In New York City, a debate is underway about whether an Islamic group should be allowed to build a mosque, or Muslim house of worship, near the site of the 9/11 terrorist attacks. Those supporting the mosque's construction say they are upholding the U.S.'s freedom of religion, while those opposed say it would be disrespectful to the 9/11 victims who died at the hands of Muslim extremists.
New York Mayor Michael Bloomberg has stood in favor of the mosque's construction, saying that the government shouldn't be able to "deny private citizens the right to build a house of worship on private property based on their particular religion."
But, family members of 9/11 victims and many New Yorkers who witnessed the fallout from the attacks say the mosque can be built, "anywhere but here." The battle over the mosque's construction echoes several similar debates going on around the country about where to build Muslim houses of worship. In Nashville, Tennessee, for example, many citizens have protested the construction of a proposed Islamic center.
At the Pentagon, the site of another attack on 9/11, the Department of Defense has chosen to regularly hold Muslim worship services and plans to continue to do so.
The first 2 minutes and 20 seconds of this video gives a general overview of the issue, and the rest includes a discussion with two guests on the subject.
"Should government attempt to deny private citizens the right to build a house of worship on private property based on their particular religion? That may happen in other countries, but we should never allow it to happen here." - Michael Bloomberg, New York City mayor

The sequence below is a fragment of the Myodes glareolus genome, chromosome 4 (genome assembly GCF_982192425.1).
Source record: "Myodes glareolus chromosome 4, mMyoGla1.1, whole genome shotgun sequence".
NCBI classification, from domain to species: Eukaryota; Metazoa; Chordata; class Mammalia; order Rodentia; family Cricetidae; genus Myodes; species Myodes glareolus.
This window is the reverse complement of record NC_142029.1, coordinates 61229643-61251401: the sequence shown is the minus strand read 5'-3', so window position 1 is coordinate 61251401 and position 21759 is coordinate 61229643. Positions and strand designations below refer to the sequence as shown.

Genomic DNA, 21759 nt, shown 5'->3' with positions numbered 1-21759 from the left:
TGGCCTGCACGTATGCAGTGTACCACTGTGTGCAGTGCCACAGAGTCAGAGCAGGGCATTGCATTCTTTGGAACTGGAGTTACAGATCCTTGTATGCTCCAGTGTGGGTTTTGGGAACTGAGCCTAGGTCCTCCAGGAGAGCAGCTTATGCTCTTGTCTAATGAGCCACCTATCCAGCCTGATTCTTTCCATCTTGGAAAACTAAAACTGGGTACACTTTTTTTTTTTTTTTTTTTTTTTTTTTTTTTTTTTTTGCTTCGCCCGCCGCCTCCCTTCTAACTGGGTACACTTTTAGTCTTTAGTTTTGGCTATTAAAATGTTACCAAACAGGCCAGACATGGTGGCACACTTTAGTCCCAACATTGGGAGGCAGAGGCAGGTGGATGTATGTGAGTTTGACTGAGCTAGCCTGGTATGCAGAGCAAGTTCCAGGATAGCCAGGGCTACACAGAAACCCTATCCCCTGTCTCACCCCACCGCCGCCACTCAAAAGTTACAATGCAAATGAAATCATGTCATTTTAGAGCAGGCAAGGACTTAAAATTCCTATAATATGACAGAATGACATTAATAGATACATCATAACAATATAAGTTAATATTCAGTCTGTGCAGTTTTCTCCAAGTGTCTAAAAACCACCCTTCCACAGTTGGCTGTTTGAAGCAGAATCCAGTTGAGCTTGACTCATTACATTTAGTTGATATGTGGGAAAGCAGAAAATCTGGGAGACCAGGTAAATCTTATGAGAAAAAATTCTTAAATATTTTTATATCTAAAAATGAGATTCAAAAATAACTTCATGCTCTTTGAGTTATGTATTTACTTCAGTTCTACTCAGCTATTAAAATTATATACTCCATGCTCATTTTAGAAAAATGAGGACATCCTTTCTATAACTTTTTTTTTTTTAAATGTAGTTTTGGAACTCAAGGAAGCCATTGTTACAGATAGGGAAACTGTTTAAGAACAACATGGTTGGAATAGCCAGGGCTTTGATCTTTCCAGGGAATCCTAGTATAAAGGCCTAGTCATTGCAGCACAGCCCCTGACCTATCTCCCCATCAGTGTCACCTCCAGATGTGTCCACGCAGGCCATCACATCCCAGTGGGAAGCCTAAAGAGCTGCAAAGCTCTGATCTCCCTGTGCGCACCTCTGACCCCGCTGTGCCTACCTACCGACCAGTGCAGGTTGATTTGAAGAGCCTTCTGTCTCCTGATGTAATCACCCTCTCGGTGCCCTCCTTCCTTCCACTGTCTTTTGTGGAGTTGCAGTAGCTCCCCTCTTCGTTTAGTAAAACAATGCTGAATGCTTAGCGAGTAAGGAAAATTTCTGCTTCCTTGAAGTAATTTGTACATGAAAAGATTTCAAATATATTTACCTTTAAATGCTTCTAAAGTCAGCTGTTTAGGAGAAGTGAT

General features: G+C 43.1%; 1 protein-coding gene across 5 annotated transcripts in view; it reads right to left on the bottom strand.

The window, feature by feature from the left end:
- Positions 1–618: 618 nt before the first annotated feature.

"They can have their mosque, but have it somewhere else. I don't want it overlooking the site where my son was murdered that day by 19 Muslim terrorists." - Jim Riches, former deputy chief, FDNY
1. What is a mosque?
2. What happened on Sept. 11, 2001?
3. What is freedom of religion?
1. Do you think a mosque should be built near Ground Zero? Why or why not?
2. What is the significance of a house of worship? Can you name other religions that have such places to worship?
3. Imagine you had lost a family member or friend in the 9/11 attacks. How do you think you would feel about the proposed mosque construction? Why?
4. If this argument were to be taken to the Supreme Court, how do you think the court would rule? Why?
The History of Muslim Sectarian Differences:
American Muslims React to Obama's Speech:
Lesson Plan: A Call to Jihad: